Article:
Mining played a prominent role in the development of the New World. The Spanish march northward from Central Mexico was fueled by successive discoveries of silver at Zacatecas, Taxco, and Fresnillo and then at Durango and Santa Barbara. These were huge silver deposits. Silver from these mines powered the economy of the Spanish Empire.
By the early 1700’s, Spanish prospectors were wandering the mountains and deserts of Sonora and southern Arizona. And then in 1736, a most unusual discovery occurred in the area between Guevavi and the Opata Indian village called Arissona. It was in that year that a Yaqui Indian found chunks of pure silver lying right on the surface of the ground. This “place where silver grew out of the ground” eventually became known as the “Planchas de Plata” or “Bolas de Plata” and produced some truly monumental silver nuggets, sheets, and boulders. One huge surface boulder of pure silver weighed nearly 3000 pounds. Many chunks weighing hundreds of pounds were discovered in the inevitable rush that followed. But the surface deposits gave out in only 5 years. By 1741, the area was abandoned.
The border country of Arizona and Sonora is silver country. For many years, persistent rumors of another surface deposit of native silver have circulated throughout the area. In the 1850’s, chunks of native silver were again appearing at the trading post in Tubac. The local Opata Indians were selling them to the trader. Apparently the Opatas had discovered a new source of silver.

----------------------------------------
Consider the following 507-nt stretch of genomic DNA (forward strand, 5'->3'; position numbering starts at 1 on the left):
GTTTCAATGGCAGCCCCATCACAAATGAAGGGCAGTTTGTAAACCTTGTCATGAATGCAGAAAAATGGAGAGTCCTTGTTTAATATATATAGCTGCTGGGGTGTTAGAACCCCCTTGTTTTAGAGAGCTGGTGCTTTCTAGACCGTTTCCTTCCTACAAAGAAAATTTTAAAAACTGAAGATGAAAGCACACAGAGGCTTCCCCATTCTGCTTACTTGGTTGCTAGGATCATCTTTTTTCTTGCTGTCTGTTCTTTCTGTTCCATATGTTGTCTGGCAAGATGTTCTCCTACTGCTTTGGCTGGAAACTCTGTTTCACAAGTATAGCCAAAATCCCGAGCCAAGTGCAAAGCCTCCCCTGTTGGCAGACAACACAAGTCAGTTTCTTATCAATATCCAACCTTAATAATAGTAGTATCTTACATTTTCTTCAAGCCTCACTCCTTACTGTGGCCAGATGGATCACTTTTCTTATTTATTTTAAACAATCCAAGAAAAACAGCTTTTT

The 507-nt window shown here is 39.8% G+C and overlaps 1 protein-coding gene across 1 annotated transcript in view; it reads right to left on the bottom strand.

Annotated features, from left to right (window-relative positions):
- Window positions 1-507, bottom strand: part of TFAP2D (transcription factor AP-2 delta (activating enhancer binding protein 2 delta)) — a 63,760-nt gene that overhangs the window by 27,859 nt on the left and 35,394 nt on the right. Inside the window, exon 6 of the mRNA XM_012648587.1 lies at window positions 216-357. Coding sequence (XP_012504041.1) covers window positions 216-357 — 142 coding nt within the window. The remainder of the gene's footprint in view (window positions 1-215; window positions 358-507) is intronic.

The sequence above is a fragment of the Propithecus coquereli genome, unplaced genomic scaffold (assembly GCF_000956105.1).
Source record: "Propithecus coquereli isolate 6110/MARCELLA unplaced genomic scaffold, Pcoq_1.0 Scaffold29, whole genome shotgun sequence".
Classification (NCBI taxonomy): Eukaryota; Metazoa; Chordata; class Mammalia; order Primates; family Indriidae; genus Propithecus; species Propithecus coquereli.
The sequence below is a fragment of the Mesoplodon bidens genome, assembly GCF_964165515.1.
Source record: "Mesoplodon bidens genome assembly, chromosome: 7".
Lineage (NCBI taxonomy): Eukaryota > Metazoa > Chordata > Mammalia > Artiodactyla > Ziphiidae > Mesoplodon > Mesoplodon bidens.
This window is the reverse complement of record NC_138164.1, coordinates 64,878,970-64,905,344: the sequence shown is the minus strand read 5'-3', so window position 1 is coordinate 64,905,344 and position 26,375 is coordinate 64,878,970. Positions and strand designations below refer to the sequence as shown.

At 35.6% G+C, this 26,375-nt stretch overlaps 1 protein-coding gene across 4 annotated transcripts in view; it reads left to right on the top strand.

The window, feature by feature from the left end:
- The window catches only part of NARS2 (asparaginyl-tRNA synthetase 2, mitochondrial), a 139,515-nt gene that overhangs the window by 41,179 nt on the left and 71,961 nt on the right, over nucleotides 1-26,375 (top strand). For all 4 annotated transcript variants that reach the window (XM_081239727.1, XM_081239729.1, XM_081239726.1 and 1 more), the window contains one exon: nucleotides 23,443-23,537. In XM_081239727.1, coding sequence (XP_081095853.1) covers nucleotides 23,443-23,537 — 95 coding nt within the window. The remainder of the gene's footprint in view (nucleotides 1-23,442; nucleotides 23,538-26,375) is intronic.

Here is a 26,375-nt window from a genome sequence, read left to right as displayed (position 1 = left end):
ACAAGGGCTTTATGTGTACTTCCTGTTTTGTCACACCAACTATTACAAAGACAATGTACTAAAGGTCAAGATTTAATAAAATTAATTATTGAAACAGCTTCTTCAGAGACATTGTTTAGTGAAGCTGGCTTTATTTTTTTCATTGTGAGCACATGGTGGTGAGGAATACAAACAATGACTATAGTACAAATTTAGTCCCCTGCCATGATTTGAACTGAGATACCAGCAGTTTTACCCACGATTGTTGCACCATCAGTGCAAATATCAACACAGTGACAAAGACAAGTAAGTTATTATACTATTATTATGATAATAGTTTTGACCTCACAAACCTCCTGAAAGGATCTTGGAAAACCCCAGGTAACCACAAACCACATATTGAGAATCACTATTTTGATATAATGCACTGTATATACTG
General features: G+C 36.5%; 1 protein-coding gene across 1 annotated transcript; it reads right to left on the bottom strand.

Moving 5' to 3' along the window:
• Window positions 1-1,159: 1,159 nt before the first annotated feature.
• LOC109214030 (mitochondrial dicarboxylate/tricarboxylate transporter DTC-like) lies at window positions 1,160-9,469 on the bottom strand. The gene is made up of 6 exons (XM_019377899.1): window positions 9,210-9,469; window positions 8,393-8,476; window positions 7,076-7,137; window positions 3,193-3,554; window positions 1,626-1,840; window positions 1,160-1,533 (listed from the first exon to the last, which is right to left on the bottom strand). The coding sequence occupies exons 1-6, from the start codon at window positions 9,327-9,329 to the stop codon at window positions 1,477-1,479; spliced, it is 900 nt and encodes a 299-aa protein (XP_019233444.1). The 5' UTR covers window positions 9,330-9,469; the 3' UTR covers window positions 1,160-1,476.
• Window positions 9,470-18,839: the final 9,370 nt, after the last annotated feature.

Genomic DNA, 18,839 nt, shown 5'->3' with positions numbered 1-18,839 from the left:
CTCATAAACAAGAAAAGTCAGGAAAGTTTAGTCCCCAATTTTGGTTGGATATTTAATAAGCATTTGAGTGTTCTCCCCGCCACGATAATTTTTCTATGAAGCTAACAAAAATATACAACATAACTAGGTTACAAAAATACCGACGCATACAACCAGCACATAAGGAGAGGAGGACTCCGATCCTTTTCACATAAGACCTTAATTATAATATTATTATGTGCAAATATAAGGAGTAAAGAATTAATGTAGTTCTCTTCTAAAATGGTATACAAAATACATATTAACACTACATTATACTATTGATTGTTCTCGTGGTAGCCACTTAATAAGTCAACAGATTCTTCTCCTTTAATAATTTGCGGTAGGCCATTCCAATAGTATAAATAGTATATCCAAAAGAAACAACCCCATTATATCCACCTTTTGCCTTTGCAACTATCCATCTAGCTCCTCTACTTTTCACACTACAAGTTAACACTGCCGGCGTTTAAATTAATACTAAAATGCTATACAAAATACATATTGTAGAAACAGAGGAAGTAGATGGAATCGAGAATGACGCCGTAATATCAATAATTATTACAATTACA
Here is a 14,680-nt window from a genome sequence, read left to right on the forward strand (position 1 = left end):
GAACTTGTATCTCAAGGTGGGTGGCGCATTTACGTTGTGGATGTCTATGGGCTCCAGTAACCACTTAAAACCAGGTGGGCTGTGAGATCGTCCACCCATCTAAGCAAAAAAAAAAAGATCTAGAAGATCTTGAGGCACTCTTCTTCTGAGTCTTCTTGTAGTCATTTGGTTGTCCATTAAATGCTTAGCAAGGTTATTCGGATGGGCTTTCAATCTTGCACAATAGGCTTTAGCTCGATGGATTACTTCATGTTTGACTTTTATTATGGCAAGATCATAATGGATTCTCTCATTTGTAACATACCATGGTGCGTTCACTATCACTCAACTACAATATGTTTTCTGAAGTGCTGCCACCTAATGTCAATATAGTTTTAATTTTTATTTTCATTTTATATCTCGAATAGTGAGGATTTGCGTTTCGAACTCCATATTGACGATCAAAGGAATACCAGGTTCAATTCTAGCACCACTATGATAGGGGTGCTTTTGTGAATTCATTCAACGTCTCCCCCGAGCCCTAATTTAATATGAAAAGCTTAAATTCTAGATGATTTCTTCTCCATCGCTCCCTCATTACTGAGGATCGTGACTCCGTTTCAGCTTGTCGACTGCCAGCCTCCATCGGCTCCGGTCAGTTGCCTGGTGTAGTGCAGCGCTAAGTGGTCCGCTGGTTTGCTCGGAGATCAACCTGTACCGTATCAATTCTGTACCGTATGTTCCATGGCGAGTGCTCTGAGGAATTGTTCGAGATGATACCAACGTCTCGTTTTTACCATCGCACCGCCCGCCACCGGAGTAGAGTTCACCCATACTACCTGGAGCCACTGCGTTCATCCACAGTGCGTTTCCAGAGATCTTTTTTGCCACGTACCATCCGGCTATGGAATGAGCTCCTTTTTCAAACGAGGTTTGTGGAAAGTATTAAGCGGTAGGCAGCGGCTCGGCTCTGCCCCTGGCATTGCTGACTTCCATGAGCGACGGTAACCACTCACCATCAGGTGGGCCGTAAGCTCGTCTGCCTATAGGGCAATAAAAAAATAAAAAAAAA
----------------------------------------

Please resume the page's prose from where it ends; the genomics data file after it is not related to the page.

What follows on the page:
In the early 1880’s, huge nuggets of native silver again began to turn up in the area. There was certainly no denying the chunks of silver lying on the bar of John Connor’s saloon in Nogales. It was Opata silver alright. An old Opata Indian had sold the nuggets to a prospector who brought them in to Nogales. The Opata claimed he had found the nuggets just lying on the surface while hunting along Carrizo Creek, northwest of Nogales. It was another “Planchas de Plata”!
The prospector immediately set out for the desert country around Carrizo Creek, which drains the Atascosa Mountains west of the town of Rio Rico. Months later, he returned to Nogales with his burros straining under a load of silver. The old prospector had found the silver nuggets eroding out of a clay “hardpan” somewhere near Carrizo Creek. Unfortunately, the old man died before he could return to the silver field. John Connors made many prospecting trips into the desert in search of the silver but never found it.
This article is courtesy of http://www.thegeozone.com